Tuesday, April 30, 2013

TOP STORY >> Cruelest Month

Leader editor

The FBI is hoping it can recover from two fumbles in April — letting the two Chechen terrorists out of its sight in Boston and apparently fingering the wrong man in the Mississippi ricin case.

The characters in both cases have a lot in common: The suspects were underemployed men who lived on the margins of society. The Tsarnaev brothers, after immigrating to the U.S., found the American dream elusive and may have survived on drug dealing and shoplifting.

The older of the two, Tamerlan Tsarnaev, 26, is believed to have been a serious dealer and should have been arrested years ago.

He appears drugged in the videos released at the Boston Marathon. It may also explain the rampage after the bombing — killing a police officer, wounding another and carjacking an SUV and its driver, who escaped before Tsarnaev could shoot him.

His kid brother, Dzhokhar, 19, is said to be a dedicated pothead. He ran over his wounded brother in a police ambush. Tamerlan died later that night, while Dzhokhar was apprehended the next evening hiding out in a boat.

Tamerlan’s autopsy report might shed some light on his drug habits, as should blood samples from Dzhokhar while he recovers in his jail cell.

Selling drugs and shoplifting kept the brothers afloat. They were college dropouts, unlike the young Chinese graduate student they blew up at the marathon and the young Chinese-American entrepreneur they kidnapped in his SUV.

No one would mistake the Tsarnaevs for hardworking immigrants like those Korean shop owners, Thai restaurateurs and Hispanic workers who landscape, work in restaurants and drive food trucks all week long.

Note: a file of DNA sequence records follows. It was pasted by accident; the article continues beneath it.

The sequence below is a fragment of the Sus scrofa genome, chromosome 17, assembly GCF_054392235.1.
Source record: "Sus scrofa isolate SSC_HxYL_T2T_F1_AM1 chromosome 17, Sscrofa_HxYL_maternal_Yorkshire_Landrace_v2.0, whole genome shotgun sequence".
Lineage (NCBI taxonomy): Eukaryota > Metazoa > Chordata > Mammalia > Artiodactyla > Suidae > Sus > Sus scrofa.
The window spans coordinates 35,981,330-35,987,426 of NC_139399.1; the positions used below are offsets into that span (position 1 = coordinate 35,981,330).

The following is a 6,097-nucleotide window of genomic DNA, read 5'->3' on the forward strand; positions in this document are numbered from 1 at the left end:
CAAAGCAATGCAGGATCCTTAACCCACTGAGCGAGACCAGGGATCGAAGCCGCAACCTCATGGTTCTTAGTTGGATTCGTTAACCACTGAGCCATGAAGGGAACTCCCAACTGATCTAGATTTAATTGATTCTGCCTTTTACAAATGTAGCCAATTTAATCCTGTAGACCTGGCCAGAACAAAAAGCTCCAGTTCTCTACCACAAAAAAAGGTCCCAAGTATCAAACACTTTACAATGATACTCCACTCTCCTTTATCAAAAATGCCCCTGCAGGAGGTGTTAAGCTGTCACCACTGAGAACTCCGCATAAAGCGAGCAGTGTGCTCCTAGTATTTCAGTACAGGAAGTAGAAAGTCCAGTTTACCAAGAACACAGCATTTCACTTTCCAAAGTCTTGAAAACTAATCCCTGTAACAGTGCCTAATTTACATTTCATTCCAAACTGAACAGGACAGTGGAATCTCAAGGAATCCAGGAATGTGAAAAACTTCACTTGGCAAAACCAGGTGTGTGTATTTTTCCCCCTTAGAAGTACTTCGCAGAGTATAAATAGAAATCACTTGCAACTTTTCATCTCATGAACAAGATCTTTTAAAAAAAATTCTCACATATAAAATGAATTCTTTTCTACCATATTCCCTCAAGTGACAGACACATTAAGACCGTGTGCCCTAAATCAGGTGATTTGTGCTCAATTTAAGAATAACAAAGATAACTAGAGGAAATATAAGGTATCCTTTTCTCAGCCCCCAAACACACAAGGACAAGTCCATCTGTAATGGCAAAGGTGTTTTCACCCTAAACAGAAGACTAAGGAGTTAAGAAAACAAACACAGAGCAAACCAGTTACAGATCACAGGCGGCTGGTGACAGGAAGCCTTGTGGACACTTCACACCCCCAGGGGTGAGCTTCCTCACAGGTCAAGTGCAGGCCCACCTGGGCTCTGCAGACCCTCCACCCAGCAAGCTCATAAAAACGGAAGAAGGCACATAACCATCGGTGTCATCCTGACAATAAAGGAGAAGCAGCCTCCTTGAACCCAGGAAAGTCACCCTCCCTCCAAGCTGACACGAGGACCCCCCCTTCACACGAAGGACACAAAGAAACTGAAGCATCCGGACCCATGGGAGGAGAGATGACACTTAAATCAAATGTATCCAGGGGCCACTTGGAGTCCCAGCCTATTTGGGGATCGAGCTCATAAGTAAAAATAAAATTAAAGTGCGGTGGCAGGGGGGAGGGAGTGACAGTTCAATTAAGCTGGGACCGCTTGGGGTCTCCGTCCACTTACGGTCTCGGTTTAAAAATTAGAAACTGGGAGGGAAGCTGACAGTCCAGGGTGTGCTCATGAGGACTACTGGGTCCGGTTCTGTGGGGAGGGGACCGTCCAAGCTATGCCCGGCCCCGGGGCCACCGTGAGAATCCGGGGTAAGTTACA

The ricin case was another embarrassment for the FBI, which arrested an Elvis impersonator named Paul Kevin Curtis of Tupelo, Miss., who was accused of sending poisonous mail to President Obama and others.

He was released a few days after his arrest when no evidence was found against him. He claimed he was framed by a local rival named Everett Dutschke, who was arrested over the weekend.

A tip to the FBI: Elvis impersonators can be eccentric but are harmless. Curtis did have an obsession with body parts at the local hospital, which he said was harvesting them for profit.

Dutschke, who ran an unsuccessful Taekwondo studio, refused to publicize Curtis’ accusations in a local newsletter Dutschke published. It’s a very southern story right out of Flannery O’Connor.

The FBI now says Dutschke framed Curtis by signing the poisonous letters to look like Curtis’ online postings: “I am KC and I approved this message.” But if using your enemy’s initials is enough to get one arrested in this country, law-enforcement has some explaining to do, along with the failure to catch the Tsarnaevs before it was too late.